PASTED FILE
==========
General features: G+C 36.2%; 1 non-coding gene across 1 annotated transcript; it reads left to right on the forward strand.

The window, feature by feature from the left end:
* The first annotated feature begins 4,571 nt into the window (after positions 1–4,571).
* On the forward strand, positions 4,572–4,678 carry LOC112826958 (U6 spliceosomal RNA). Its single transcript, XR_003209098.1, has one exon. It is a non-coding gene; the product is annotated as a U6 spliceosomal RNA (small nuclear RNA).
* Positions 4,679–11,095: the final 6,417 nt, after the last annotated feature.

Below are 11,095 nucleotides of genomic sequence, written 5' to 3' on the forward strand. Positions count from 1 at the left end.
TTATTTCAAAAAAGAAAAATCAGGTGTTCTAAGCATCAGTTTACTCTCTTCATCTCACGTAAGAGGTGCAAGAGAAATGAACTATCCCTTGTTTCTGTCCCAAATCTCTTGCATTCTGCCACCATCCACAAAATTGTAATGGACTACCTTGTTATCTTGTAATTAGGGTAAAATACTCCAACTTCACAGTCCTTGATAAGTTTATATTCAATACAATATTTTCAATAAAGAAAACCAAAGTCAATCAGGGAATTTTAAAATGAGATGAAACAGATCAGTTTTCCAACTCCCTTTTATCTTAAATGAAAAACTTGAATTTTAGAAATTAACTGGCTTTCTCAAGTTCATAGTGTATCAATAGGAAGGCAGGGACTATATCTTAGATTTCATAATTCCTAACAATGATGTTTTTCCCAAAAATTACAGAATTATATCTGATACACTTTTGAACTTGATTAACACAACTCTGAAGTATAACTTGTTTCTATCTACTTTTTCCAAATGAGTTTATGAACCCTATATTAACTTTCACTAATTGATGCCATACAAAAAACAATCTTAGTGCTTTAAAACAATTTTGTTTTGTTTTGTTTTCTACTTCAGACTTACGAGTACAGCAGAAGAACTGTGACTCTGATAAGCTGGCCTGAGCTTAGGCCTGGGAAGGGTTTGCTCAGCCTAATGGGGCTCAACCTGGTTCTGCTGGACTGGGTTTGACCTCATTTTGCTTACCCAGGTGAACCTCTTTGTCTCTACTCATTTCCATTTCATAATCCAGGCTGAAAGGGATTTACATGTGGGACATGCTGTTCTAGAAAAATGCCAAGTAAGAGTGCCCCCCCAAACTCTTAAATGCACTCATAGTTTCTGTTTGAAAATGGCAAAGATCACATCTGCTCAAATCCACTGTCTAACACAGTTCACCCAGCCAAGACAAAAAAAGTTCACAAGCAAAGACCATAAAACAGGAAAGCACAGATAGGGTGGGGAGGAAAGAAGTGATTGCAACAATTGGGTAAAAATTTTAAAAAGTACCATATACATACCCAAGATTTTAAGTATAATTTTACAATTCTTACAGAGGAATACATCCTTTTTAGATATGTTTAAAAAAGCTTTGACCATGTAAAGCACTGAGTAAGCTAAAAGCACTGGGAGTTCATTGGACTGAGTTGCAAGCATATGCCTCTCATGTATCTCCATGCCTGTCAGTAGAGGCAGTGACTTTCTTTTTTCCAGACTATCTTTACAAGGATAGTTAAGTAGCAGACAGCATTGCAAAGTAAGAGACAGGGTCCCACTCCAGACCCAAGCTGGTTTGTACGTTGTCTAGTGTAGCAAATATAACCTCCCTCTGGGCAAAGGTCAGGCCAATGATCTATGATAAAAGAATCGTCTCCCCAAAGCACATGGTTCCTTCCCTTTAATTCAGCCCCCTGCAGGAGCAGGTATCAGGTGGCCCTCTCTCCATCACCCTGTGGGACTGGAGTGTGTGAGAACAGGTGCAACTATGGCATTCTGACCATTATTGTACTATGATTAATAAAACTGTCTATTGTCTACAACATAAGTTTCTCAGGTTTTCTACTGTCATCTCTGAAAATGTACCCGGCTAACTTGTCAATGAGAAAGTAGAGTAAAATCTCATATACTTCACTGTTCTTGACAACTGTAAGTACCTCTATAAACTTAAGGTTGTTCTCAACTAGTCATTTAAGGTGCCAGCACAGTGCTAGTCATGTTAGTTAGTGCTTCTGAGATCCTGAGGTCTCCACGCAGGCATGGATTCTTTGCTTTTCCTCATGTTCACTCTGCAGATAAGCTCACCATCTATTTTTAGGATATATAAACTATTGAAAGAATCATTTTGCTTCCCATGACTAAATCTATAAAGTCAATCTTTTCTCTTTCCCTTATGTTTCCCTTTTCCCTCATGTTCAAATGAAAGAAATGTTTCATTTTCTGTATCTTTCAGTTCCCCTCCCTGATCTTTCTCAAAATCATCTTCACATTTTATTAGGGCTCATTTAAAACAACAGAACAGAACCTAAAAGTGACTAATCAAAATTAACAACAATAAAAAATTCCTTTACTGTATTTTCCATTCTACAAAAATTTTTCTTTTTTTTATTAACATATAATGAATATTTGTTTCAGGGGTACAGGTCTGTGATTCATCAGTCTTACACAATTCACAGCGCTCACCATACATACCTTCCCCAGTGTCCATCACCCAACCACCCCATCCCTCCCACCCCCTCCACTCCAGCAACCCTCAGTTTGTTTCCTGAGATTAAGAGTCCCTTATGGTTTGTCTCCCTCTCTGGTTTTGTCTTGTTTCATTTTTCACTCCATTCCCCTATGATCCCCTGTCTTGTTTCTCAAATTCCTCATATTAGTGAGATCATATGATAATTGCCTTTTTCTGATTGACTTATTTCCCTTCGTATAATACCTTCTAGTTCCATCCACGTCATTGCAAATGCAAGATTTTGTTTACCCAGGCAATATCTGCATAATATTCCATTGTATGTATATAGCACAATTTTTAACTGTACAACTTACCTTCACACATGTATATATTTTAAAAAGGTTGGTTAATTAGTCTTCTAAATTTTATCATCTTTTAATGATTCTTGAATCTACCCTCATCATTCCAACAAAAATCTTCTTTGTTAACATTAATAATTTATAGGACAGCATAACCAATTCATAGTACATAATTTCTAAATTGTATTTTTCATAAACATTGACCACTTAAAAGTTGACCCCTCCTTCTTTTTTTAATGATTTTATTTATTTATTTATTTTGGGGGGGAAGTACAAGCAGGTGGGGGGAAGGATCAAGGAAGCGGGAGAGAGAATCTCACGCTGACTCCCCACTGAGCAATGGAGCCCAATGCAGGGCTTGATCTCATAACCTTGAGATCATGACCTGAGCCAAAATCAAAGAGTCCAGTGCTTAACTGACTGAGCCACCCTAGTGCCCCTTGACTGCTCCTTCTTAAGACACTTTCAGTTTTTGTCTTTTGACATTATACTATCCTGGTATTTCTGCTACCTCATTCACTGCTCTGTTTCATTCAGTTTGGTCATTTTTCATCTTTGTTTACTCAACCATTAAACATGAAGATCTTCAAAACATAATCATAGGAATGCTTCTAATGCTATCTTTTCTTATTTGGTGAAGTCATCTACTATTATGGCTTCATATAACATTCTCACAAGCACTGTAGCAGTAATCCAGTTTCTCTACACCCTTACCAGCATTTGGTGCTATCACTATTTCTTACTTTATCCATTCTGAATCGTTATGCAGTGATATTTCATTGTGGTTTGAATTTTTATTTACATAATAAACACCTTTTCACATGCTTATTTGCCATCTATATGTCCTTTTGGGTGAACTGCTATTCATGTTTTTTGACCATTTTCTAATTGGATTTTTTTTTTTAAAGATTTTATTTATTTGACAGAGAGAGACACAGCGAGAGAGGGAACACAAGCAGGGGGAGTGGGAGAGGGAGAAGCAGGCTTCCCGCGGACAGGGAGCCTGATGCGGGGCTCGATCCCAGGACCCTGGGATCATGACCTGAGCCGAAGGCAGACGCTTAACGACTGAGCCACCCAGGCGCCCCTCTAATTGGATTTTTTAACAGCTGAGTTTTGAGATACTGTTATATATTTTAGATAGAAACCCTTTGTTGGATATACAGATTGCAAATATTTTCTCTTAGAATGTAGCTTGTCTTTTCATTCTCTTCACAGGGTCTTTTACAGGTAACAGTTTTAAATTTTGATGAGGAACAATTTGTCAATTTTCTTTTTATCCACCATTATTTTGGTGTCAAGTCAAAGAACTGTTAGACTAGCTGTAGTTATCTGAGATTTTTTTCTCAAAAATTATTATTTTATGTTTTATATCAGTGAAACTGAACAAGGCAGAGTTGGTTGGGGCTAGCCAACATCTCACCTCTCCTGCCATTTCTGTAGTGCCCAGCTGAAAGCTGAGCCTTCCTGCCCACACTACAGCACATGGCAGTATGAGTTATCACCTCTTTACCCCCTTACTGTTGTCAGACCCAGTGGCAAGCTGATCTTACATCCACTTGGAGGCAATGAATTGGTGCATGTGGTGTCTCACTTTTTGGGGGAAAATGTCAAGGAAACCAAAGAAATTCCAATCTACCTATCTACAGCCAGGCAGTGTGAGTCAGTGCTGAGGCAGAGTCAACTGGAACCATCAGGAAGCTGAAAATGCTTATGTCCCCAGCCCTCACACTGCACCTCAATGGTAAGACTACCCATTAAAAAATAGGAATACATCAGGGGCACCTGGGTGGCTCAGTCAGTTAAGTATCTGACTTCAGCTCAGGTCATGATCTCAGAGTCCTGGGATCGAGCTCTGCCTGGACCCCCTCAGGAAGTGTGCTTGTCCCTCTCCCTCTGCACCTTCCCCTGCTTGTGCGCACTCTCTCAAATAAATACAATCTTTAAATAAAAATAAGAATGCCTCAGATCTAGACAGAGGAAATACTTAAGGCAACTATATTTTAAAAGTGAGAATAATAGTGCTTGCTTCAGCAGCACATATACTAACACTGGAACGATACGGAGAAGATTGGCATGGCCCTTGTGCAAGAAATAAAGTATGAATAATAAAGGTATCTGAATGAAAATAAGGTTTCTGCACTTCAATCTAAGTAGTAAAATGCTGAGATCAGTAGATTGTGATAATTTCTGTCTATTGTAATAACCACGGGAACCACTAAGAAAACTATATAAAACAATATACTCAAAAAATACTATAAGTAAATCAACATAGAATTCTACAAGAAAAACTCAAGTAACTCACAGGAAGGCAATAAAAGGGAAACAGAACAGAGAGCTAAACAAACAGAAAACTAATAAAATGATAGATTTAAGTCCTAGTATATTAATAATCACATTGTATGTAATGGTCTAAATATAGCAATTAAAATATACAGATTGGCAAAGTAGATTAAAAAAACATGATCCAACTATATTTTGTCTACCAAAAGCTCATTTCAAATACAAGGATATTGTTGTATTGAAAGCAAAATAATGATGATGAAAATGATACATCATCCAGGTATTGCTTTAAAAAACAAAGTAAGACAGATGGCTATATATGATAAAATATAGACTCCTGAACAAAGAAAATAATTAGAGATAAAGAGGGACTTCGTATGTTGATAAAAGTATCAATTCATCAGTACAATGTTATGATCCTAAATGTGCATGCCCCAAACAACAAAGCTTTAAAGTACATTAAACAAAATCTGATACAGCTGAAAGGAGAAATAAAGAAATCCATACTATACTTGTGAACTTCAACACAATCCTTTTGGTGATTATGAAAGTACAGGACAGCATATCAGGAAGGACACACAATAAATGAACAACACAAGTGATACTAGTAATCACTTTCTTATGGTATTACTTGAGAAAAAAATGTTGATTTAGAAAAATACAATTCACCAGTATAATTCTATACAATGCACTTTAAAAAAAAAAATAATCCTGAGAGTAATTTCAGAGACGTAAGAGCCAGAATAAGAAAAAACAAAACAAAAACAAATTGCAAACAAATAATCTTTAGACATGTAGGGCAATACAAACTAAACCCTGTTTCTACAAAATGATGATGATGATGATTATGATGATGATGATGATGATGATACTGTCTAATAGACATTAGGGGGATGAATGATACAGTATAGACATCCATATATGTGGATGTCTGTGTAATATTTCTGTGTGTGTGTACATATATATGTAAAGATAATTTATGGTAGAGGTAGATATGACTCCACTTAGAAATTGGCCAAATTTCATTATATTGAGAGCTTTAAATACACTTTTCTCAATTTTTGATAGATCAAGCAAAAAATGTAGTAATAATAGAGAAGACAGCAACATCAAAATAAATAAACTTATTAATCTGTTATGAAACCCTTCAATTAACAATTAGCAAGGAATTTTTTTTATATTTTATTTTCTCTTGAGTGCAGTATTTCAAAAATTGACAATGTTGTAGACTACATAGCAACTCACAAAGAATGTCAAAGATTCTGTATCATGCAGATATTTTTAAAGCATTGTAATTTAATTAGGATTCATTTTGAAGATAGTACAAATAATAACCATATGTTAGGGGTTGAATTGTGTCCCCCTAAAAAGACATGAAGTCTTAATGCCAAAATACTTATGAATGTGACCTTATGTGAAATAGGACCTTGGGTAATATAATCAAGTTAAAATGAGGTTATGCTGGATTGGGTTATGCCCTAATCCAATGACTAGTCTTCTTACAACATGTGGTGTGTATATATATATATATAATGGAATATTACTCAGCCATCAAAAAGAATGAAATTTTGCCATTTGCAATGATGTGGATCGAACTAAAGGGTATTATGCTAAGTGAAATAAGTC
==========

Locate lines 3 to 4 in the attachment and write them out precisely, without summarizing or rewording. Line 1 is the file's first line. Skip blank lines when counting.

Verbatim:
* The first annotated feature begins 4,571 nt into the window (after positions 1–4,571).
* On the forward strand, positions 4,572–4,678 carry LOC112826958 (U6 spliceosomal RNA). Its single transcript, XR_003209098.1, has one exon. It is a non-coding gene; the product is annotated as a U6 spliceosomal RNA (small nuclear RNA).